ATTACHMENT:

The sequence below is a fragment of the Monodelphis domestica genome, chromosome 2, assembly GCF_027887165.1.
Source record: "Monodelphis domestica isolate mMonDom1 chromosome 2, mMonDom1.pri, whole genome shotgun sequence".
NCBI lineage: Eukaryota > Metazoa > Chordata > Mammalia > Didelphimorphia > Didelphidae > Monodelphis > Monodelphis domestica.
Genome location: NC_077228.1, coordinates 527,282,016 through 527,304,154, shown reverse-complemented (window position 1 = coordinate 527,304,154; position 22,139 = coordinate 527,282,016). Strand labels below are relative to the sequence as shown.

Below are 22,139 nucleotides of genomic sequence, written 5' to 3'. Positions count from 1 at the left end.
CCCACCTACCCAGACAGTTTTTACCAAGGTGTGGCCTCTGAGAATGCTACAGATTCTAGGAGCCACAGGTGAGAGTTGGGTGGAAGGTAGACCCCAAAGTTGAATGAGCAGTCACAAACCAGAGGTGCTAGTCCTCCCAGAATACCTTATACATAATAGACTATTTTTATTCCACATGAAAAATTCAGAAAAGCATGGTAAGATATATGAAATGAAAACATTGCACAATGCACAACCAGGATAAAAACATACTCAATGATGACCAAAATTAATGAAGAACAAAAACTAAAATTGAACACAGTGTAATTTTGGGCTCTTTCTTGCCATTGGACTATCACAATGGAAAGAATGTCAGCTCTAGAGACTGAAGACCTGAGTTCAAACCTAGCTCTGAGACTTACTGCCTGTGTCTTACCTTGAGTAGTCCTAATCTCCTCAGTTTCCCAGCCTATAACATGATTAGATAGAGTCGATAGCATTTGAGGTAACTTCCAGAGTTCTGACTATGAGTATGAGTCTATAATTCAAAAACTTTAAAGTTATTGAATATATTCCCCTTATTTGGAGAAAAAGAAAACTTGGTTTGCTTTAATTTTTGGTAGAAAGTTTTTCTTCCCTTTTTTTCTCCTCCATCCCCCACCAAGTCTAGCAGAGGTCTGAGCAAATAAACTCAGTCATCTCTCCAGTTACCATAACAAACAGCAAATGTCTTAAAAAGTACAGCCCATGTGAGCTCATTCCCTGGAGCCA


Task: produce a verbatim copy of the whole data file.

The sequence below is a fragment of the Monodelphis domestica genome, chromosome 2, assembly GCF_027887165.1.
Source record: "Monodelphis domestica isolate mMonDom1 chromosome 2, mMonDom1.pri, whole genome shotgun sequence".
NCBI lineage: Eukaryota > Metazoa > Chordata > Mammalia > Didelphimorphia > Didelphidae > Monodelphis > Monodelphis domestica.
Genome location: NC_077228.1, coordinates 527,282,016 through 527,304,154, shown reverse-complemented (window position 1 = coordinate 527,304,154; position 22,139 = coordinate 527,282,016). Strand labels below are relative to the sequence as shown.

Below are 22,139 nucleotides of genomic sequence, written 5' to 3'. Positions count from 1 at the left end.
CCCACCTACCCAGACAGTTTTTACCAAGGTGTGGCCTCTGAGAATGCTACAGATTCTAGGAGCCACAGGTGAGAGTTGGGTGGAAGGTAGACCCCAAAGTTGAATGAGCAGTCACAAACCAGAGGTGCTAGTCCTCCCAGAATACCTTATACATAATAGACTATTTTTATTCCACATGAAAAATTCAGAAAAGCATGGTAAGATATATGAAATGAAAACATTGCACAATGCACAACCAGGATAAAAACATACTCAATGATGACCAAAATTAATGAAGAACAAAAACTAAAATTGAACACAGTGTAATTTTGGGCTCTTTCTTGCCATTGGACTATCACAATGGAAAGAATGTCAGCTCTAGAGACTGAAGACCTGAGTTCAAACCTAGCTCTGAGACTTACTGCCTGTGTCTTACCTTGAGTAGTCCTAATCTCCTCAGTTTCCCAGCCTATAACATGATTAGATAGAGTCGATAGCATTTGAGGTAACTTCCAGAGTTCTGACTATGAGTATGAGTCTATAATTCAAAAACTTTAAAGTTATTGAATATATTCCCCTTATTTGGAGAAAAAGAAAACTTGGTTTGCTTTAATTTTTGGTAGAAAGTTTTTCTTCCCTTTTTTTCTCCTCCATCCCCCACCAAGTCTAGCAGAGGTCTGAGCAAATAAACTCAGTCATCTCTCCAGTTACCATAACAAACAGCAAATGTCTTAAAAAGTACAGCCCATGTGAGCTCATTCCCTGGAGCCA